Hostage Benjamin Briere’s “Price” Raised as Judge Imposes Eight-Year Prison Term
Iran “Toying” with Foreign and Dual Nationals Amid Nuclear Talks to Extract Concessions
Lawyer: Briere’s Arbitrarily Increased Sentence is “Unlawful”
January 25, 2022 – The manner in which an Iranian judge sentenced French national Benjamin Briere to eight years imprisonment is “against the law,” a member of Briere’s legal team told the Center for Human Rights in Iran (CHRI).
“The way this case was handled makes it clear that Briere is a hostage in Iran whose fate is tied to how much Iran can extract from France in the nuclear talks,” said CHRI Executive Director Hadi Ghaemi.
“Initially, Briere was braced for a three-year sentence, which the original charge carries,” added Ghaemi. “But apparently, his price went up during the nuclear talks.”
Two “unlawful developments” in the handling of Briere’s case resulted in the eight-year sentence, which his legal team will be appealing within the next 20 days, a member of Briere’s legal team, Saeid Dehghan, told CHRI.
“First, at the eleventh hour, the case was transferred from Branch 3 to Branch 4 of the Revolutionary Court in [the city of] Mashhad,” Dehghan said in a statement. “Most likely this was because the judge at Branch 3 had become sympathetic to our arguments [in defense of Briere].”
“Second, the charge against our client was originally based on Article 503 of Iran’s Islamic Penal Code, which carries a maximum penalty of three years in prison for espionage, in connection with his drone photography,” Dehghan said.
“But when the trial ended, we saw that the charge had been changed to ‘collaboration with an enemy state,’ in this case France, in accordance with Article 508 of the Islamic Penal Code, which carries a maximum punishment of 10 years in prison,” added Dehghan.
Brier was never charged under Article 508 of the Islamic Penal Code, meaning the presiding judge completely ignored the indictment and charges within, and without legal process charged Briere under Article 508 and issued his sentence.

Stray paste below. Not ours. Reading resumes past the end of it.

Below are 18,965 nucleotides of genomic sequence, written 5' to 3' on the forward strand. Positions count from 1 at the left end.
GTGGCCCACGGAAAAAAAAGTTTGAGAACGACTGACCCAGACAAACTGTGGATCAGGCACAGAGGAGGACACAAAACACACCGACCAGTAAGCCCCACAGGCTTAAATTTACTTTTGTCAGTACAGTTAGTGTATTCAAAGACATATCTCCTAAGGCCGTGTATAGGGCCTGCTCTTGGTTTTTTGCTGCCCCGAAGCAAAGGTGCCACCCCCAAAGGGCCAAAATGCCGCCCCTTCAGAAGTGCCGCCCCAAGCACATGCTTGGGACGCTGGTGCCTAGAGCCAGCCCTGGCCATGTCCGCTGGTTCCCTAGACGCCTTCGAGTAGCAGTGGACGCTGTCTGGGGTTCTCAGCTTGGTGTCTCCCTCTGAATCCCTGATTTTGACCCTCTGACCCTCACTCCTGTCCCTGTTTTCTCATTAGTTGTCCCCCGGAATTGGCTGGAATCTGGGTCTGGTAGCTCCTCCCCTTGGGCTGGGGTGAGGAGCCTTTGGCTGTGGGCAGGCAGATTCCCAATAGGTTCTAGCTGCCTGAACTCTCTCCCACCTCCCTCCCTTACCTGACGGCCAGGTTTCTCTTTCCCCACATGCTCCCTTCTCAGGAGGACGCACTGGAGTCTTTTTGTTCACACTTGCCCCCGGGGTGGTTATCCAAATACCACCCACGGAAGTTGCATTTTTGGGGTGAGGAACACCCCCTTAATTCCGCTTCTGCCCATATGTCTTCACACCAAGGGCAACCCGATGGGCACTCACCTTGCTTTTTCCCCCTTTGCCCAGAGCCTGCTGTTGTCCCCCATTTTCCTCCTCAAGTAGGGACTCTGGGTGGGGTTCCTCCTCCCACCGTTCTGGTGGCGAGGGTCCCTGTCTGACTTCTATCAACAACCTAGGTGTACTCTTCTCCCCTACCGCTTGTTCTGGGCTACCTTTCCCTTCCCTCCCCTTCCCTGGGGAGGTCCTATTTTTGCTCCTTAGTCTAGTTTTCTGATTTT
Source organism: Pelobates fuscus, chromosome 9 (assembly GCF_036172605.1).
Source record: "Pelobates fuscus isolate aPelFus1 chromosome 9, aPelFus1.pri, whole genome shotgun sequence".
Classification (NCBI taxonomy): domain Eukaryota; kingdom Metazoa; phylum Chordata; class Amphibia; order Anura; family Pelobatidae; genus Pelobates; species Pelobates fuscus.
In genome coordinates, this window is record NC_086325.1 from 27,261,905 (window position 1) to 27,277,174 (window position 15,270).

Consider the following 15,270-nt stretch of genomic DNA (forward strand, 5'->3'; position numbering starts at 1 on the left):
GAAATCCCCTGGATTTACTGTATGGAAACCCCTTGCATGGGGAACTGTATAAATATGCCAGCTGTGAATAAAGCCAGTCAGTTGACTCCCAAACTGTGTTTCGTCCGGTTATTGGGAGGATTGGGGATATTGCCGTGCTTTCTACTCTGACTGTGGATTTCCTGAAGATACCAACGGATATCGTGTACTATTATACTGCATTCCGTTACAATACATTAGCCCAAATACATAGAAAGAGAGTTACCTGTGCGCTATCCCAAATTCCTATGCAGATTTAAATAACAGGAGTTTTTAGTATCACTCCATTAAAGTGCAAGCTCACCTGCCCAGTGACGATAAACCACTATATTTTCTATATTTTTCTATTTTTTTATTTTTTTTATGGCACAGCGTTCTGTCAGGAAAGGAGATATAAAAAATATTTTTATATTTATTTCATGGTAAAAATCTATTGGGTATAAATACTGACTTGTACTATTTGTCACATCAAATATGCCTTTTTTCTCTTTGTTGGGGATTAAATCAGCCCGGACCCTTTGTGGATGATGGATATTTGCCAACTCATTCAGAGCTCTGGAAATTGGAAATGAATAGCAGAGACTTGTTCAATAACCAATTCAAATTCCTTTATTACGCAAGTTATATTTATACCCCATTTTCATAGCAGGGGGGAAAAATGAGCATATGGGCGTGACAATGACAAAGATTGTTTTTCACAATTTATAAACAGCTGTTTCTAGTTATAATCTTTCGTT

“The judge’s ruling disregards Iran’s laws and procedures,” Ghaemi said. “It disregards the existing indictment and is completely outside the bounds of the law.”
Dehghan is also a member of the legal team that represents Iranian-born French citizen Fariba Adelkhah, who was sentenced to five years imprisonment in Iran in May 2020 and who was reimprisoned on January 12, 2022, after being out of prison on house arrest since October 2020.
“It’s no coincidence that the Iranian government is toying with the lives of these French nationals and other dual nationals at the same time that it’s trying to extract concessions from France and other nations amid talks over Iran’s nuclear program,” said Ghaemi.
“Iran should release all hostages, and the nations that are negotiating with Iran should demand freedom for the detainees and an end to Iran’s hostage-taking to build confidence in any international agreement with Iran,” he added.
Ongoing Hunger Strikes for Freedom of Iran’s Hostages
At least 16 dual nationals including Adelkhah and one French national, Briere, are currently imprisoned or banned from leaving Iran after being slapped with manufactured charges, according to research by CHRI.
This number only includes public cases and is likely higher; Iranian authorities pressure families and foreign governments to be silent about the cases under false assurances of a swifter release.
To date, numerous individuals are on hunger strike around the world including imprisoned Iranian-born British citizen Anoosheh Ashoori in Tehran and former Lebanese hostage in Tehran Nizar Zakka, who’s in Vienna, to demand freedom for the hostages in Iran.
Ashoori, 67, and the others began their hunger strikes after former U.S. hostage in Tehran Barry Rosen traveled to Vienna, where talks with Iran are ongoing, to go on hunger strike and demand freedom for all hostages in Iran.
“This ruling against Briere demonstrates the complete absence of the rule of law in the Islamic Republic, where security and judicial officials can arbitrarily impose their will at any point in the judicial processes and dictate judicial outcomes,” said Ghaemi.